Dear Ministry Health,The article seems to hit the nail right on the head re: my experience. All the “F” response relationships that I have from a split which occurred in my congregation count as one, do they not? Please say yes! Please tell me I’m not chronically paranoid! I don’t want to have to go through the “F” response experience all over again!
MH: Though I’m not a psychiatrist, I seriously doubt you are “chronically paranoid.” Maybe I should add another “F” response to the listing based on your experience: Flocking together. I believe projection dynamics can create a flocking momentum for a pro”F”ound explosion once the “F” response cycle is initiated.
It is a painful, virtually uncontrollable process. Many pastors have experienced unprecedented tears over the “F” response. “If only I could have…” may characterize the “F”rustrations of many pastors experiencing the “F” response. Unfortunately, it is “F”rustrating…to say the least!
How often should the pastor run to save every relationship when so many other Relationships (people seeking the Gospel) demand his attention. Or might we assume–like I sometimes do–that chronic “F” responders are unchristian. By their fruits shall we know them… It’s such a judgment call. My way of dealing w/it is incessant prayer to God. He always leads me one way or the other (isn’t that profound?).
You’ll notice I specifically avoided saying in the article that they were “unchristian.” Instead, I wrote, “To the extent that the Gospel is not central in our lives and ministries, the “F” response can take hold.”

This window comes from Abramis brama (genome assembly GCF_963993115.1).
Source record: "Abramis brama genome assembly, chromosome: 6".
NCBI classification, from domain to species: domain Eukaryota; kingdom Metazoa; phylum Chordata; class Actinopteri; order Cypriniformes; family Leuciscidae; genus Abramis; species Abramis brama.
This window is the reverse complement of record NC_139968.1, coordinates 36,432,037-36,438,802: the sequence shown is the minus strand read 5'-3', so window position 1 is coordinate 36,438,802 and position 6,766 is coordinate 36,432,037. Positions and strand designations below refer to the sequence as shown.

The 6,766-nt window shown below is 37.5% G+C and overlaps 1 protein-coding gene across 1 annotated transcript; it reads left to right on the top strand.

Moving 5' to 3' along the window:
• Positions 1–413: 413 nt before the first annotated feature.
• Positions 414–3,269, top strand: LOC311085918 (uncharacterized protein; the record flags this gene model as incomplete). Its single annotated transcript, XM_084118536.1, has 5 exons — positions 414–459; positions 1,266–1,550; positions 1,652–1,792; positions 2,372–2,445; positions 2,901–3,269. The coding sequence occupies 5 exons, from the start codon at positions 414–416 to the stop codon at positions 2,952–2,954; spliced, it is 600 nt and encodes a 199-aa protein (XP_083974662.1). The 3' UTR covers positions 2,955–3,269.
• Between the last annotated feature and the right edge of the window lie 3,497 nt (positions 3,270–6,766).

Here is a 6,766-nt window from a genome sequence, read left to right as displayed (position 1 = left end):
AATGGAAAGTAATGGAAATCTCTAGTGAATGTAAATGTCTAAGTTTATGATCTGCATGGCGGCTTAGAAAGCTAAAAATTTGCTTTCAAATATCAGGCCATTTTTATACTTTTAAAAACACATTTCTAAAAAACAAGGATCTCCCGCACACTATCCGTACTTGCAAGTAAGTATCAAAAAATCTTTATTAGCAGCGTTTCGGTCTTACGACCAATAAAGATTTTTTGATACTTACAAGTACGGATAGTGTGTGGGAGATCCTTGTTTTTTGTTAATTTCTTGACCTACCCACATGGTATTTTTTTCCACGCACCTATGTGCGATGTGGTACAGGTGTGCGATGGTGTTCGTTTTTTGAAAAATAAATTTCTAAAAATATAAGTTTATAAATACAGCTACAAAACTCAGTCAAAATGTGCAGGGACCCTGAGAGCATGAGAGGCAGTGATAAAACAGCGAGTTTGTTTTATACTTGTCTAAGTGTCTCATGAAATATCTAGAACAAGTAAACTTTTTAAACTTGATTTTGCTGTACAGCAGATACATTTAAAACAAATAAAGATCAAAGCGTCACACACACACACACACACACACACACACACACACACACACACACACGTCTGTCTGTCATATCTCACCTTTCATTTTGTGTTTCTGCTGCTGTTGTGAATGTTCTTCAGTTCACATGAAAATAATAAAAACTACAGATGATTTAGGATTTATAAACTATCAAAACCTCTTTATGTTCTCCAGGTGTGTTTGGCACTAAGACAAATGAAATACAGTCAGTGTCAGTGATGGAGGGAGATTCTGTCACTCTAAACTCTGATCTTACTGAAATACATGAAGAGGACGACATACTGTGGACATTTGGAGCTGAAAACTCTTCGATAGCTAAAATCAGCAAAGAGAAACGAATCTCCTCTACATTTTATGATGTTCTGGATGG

The truth, I believe, is that a fear-full faith is an extremely weak faith. Though weak, a small measure of faith may well exist. Even a faith as small as a mustard seed is still saving faith. Lest we forget, we are simul iustus et peccator. That means we are simultaneously justified and sinners before God. The fruits of our lives demonstrate the reality of both every day.
Perhaps its when we deal with these fearful individuals who can cause so much hurt that we need to regain our focus by asking, “What Would Jesus Do?” Expanding on that idea, consider the following.
- * What did Isaiah and Micah do as they saw the “F” response working in the Northern
- Kingdom prior to the fall of Samaria?
- * What did Jeremiah et al do as they saw the “F” response working in the Southern Kingdom prior to the fall of Jerusalem?
- * What did others–Elijah, Noah, Paul et al–do when they saw the “F” response working?
They preached…even in the face of abuse, rejection, persecution and death. They experienced the fruits of the “F” response in every aspect of their lives…and deaths. Jeremiah’s apparent depression and palpitating heart merely scrape the surface of the physical, emotional, and spiritual toll the “F” response works in even the most gifted servants of God.
Though we must seek the lost sheep immersed in their well-rehearsed “F” response, we do have limits. Perhaps in these cases we must fall back on the basic reason for our ministry: to preach the Word.